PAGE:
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Pauline
Pauline, Doctor (MD)
Category: Health
Satisfied Customers: 8631
Experience:  Medical Doctor & Registered Pharmacist. Worked as Community pharmacist for 17 years.
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Can you tell me what this means in plain english? Interval

Resolved Question:

Can you tell me what this means in plain english?
Interval increase to moderate non-FDG avid right pleural effusion.
Interval increase pleural based hypermetabolic lesion. For reference 3cm pleural based lesion in the lateral right middle with SUV of 7.1 (prior 2.5cm SUV of 4.5) Hypermetabolic right lower lobe atelectasis with SUV of 4.8.
Also can you tell me where is the iliac bone and sacrum located?
Submitted: 4 years ago.
Category: Health
Expert:  Pauline replied 4 years ago.

Pauline :

Hello, can you confirm what type of imaging you had and why you had it?

Pauline :

Iliac bone is the large bone in the pelvis, the sacrum is also in the pelvis..the 'tailbone':
Have a look at this picture: here

Pauline :

A right pleural effusion means that you have fluid in the right side of the chest between two layers that surround the lung. Usually causes shortness of breath. It can be caused by a number of problems.

Pauline :

Can you let me know what you have been told so far about your condition?

Customer:

You asked, what type of imaging you had and why you had it? This information comes from the results of my wife's whole body PET Scan with CT fusion done in late Dec 2011 for the purpose of checking the ongoing progression of her condition. She is a 49 y/o with an 11 yr history of breast cancer which has spread first to the liver and lungs, then most recently (2yrs ago) to the lymph nodes and now in the past year to the bone structures of the spine and ribs. This current scan indicates the interval increases in the uptake in the Thorax although not new. The new lesions appear in the Cervical C5,6,&7; Thoracic T2,3,4,& 5; Lumbar L3 & 5 of the spine. New lesions in the sternum and multiple right ribs. Two 1cm lesions in the right iliac bone and a new lesion at the sacrum.

Customer:

You also asked, what you have been told so far about your condition?

Customer:

My wife has been considered terminal since early 2006. The tumors in the liver and lungs are considered stable therefore we have been told that these new lesions in the bones are not to be considered serious since this spread is not in the "soft organs". Although I do not doubt the seriousness of what a spread to any "soft organ" would present, I'm not sure that I have any comfort zone with the statement that these boney spreads are not serious. This patient has become very frail in the past year loosing an estimated 50 lbs (from about 165 to 115). Her fatigue has been extreem for some time now as she sleeps anywhere around 15-20 hrs a day and eats very little. I understand that the bone spreads are very slow when compared to the soft organs, however I have a sense that the spine could be a pathway to the brain and so on. We have been dealing with this for some time now and we are big kids and only ask for straight answers (without spin). Seeing this spread in the spine and ribs over the past year concerns me even though I've been told it's not a problem. The lesions in the iliac and sacrum areas also explain much of the discomfort that my wife has been experiencing in her hips and pelvic area. These discomforts have been cast off as side effects of the chemo.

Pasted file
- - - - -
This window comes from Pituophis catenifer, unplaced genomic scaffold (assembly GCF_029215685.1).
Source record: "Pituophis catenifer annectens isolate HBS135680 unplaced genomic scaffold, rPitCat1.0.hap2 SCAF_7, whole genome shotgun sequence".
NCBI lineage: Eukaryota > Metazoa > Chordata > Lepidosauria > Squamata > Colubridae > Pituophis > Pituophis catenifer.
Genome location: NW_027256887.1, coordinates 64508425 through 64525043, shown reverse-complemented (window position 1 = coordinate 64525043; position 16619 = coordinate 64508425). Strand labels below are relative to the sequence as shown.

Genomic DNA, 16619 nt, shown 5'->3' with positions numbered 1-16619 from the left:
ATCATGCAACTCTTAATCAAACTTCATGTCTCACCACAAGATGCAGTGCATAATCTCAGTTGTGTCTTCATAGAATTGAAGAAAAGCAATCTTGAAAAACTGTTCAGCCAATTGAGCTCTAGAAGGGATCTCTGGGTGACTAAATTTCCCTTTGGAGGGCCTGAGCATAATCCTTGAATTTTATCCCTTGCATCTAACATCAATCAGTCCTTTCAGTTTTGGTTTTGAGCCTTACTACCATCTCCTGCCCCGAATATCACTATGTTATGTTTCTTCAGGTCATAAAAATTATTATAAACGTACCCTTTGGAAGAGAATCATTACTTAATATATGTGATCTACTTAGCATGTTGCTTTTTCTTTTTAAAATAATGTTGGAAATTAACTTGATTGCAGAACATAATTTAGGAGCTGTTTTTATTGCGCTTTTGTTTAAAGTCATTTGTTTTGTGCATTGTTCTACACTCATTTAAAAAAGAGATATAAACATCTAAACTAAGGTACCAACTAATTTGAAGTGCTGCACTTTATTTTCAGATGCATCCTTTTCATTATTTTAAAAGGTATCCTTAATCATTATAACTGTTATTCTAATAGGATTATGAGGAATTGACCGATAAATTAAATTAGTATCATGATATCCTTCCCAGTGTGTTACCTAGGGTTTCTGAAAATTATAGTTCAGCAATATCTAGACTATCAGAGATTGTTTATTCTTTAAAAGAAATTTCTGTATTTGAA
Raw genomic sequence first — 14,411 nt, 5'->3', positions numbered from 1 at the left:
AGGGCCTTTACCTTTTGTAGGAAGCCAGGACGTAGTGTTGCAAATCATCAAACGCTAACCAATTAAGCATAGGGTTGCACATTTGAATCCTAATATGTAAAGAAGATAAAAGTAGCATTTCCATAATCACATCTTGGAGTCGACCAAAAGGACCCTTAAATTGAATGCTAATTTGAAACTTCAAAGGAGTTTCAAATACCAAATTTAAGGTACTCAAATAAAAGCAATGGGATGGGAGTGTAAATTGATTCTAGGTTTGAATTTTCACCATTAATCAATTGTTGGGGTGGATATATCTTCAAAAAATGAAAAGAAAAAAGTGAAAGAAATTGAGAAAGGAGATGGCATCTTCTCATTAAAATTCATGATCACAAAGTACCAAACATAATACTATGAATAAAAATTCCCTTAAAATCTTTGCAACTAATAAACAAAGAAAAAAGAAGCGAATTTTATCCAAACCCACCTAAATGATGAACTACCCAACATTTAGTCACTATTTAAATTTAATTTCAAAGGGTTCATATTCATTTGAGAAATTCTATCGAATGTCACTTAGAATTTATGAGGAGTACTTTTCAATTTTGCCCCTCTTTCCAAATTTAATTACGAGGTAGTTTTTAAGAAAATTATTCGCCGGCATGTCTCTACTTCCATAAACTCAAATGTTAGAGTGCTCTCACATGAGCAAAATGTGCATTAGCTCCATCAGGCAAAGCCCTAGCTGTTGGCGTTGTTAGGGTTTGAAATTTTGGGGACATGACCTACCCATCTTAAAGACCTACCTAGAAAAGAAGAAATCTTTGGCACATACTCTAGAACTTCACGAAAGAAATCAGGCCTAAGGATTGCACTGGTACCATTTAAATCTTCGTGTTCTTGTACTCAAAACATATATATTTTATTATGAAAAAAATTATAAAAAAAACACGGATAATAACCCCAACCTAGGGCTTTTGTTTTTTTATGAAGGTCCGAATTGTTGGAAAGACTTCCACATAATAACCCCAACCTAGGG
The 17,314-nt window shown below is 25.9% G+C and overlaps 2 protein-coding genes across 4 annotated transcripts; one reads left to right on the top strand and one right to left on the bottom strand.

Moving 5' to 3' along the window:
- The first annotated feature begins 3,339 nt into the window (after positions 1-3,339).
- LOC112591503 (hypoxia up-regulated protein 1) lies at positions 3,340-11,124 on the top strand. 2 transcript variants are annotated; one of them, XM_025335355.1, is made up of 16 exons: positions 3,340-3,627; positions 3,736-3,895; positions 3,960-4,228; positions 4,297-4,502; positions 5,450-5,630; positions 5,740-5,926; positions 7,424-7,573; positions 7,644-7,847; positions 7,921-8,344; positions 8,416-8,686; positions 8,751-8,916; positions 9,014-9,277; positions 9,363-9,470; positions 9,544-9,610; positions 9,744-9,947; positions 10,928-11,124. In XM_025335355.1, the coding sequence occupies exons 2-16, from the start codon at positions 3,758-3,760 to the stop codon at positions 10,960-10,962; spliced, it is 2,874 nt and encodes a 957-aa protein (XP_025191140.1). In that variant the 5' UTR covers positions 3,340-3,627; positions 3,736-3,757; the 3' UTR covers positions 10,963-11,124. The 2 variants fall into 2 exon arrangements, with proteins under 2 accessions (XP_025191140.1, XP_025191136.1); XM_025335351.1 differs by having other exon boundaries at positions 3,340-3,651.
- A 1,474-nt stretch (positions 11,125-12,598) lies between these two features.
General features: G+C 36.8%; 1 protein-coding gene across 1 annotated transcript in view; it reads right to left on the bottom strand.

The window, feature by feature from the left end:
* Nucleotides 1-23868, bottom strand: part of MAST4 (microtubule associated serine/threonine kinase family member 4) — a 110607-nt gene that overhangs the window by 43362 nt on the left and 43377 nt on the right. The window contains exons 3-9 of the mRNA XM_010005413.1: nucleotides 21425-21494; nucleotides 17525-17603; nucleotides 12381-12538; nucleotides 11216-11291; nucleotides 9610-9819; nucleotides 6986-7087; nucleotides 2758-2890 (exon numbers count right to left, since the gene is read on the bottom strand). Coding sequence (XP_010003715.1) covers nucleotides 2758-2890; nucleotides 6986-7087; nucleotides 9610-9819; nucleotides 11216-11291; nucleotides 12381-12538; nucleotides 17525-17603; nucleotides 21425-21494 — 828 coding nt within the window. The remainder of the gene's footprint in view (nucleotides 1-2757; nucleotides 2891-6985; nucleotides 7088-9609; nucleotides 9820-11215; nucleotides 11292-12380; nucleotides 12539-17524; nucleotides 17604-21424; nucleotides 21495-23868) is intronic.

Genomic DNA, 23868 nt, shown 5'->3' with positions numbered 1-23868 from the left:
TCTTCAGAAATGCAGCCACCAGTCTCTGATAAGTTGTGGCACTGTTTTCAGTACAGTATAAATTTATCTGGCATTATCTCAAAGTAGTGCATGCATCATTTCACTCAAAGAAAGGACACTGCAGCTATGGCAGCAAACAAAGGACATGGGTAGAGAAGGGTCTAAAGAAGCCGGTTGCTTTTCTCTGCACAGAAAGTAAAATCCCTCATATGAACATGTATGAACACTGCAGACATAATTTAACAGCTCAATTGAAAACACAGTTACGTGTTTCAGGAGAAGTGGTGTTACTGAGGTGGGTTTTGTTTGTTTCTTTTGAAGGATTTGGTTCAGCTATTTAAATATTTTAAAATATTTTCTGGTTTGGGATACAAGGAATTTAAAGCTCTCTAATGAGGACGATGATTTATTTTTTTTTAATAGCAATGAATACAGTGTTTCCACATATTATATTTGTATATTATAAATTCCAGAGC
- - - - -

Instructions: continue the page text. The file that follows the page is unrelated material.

Pauline :

Thanks for the full reply. The PET jargon simply means that there are lesions in the lungs which are showing bright...that often means metastatic cancer (not always, but as there is a known diagnosis then that confirms the matter).

Pauline :

I am sorry to hear that the spread has continued. There are pain control options available and she should be under the care of a palliative relief/symptomatic control doctor as well as her oncologist.

Pauline :

Drugs such as ketamine infusion and lidocaine patches may help some of her pain, while some of the bony lesions may respond to palliative radiotherapy. These are options to discuss.

Pauline :

If she is very short of breath then the pleural effusion can be drained, although it may accumulate. In some cases we put in long stay chest drains to allow long term relief.

Customer:

Thank you for clearing up some of the 'jargon'! Sometimes these things get a bit confusing. In all honesty, I don't believe her oncologist is meaning to be tright by any means, she has become very close to my wife after treating her for going on 12 years and often I believe she is trying her best to provide hope with her assessments. However as you can see, sometimes this hope is clouded by the language of the radiology which I understand enough to be dangerous!! The oncologist has stated that there are no active lesions in the lungs, however the radiologist writing the report states under final impressions, "Minimal increased right pleural based FDG avid lesion suggestive of progression of disease".

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